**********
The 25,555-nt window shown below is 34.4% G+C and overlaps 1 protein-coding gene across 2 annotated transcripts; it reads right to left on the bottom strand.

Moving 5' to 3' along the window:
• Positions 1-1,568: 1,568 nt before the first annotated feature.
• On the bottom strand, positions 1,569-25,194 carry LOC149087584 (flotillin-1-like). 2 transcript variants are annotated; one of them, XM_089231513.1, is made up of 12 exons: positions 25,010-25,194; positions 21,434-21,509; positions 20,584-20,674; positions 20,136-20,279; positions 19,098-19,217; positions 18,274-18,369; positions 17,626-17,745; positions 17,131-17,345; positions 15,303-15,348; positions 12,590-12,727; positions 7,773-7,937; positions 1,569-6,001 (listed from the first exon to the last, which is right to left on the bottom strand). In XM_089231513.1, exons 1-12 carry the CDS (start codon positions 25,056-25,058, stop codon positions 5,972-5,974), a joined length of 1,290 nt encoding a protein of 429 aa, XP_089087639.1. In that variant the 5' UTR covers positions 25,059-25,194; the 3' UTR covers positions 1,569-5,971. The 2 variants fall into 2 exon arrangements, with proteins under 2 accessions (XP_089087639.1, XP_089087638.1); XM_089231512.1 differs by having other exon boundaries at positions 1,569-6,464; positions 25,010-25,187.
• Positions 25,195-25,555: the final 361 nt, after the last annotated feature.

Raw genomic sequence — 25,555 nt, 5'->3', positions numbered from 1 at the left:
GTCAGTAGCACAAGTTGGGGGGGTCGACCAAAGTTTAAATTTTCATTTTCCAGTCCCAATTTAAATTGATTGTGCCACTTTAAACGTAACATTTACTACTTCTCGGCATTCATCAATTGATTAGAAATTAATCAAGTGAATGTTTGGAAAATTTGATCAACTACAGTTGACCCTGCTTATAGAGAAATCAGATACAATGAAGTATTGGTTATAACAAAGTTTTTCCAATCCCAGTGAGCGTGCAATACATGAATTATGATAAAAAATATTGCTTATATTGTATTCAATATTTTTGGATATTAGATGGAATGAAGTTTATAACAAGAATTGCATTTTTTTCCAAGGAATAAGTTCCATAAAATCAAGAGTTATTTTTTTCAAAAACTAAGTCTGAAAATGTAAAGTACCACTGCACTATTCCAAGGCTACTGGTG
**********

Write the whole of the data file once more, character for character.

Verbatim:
The 25,555-nt window shown below is 34.4% G+C and overlaps 1 protein-coding gene across 2 annotated transcripts; it reads right to left on the bottom strand.

Moving 5' to 3' along the window:
• Positions 1-1,568: 1,568 nt before the first annotated feature.
• On the bottom strand, positions 1,569-25,194 carry LOC149087584 (flotillin-1-like). 2 transcript variants are annotated; one of them, XM_089231513.1, is made up of 12 exons: positions 25,010-25,194; positions 21,434-21,509; positions 20,584-20,674; positions 20,136-20,279; positions 19,098-19,217; positions 18,274-18,369; positions 17,626-17,745; positions 17,131-17,345; positions 15,303-15,348; positions 12,590-12,727; positions 7,773-7,937; positions 1,569-6,001 (listed from the first exon to the last, which is right to left on the bottom strand). In XM_089231513.1, exons 1-12 carry the CDS (start codon positions 25,056-25,058, stop codon positions 5,972-5,974), a joined length of 1,290 nt encoding a protein of 429 aa, XP_089087639.1. In that variant the 5' UTR covers positions 25,059-25,194; the 3' UTR covers positions 1,569-5,971. The 2 variants fall into 2 exon arrangements, with proteins under 2 accessions (XP_089087639.1, XP_089087638.1); XM_089231512.1 differs by having other exon boundaries at positions 1,569-6,464; positions 25,010-25,187.
• Positions 25,195-25,555: the final 361 nt, after the last annotated feature.

Raw genomic sequence — 25,555 nt, 5'->3', positions numbered from 1 at the left:
GTCAGTAGCACAAGTTGGGGGGGTCGACCAAAGTTTAAATTTTCATTTTCCAGTCCCAATTTAAATTGATTGTGCCACTTTAAACGTAACATTTACTACTTCTCGGCATTCATCAATTGATTAGAAATTAATCAAGTGAATGTTTGGAAAATTTGATCAACTACAGTTGACCCTGCTTATAGAGAAATCAGATACAATGAAGTATTGGTTATAACAAAGTTTTTCCAATCCCAGTGAGCGTGCAATACATGAATTATGATAAAAAATATTGCTTATATTGTATTCAATATTTTTGGATATTAGATGGAATGAAGTTTATAACAAGAATTGCATTTTTTTCCAAGGAATAAGTTCCATAAAATCAAGAGTTATTTTTTTCAAAAACTAAGTCTGAAAATGTAAAGTACCACTGCACTATTCCAAGGCTACTGGTG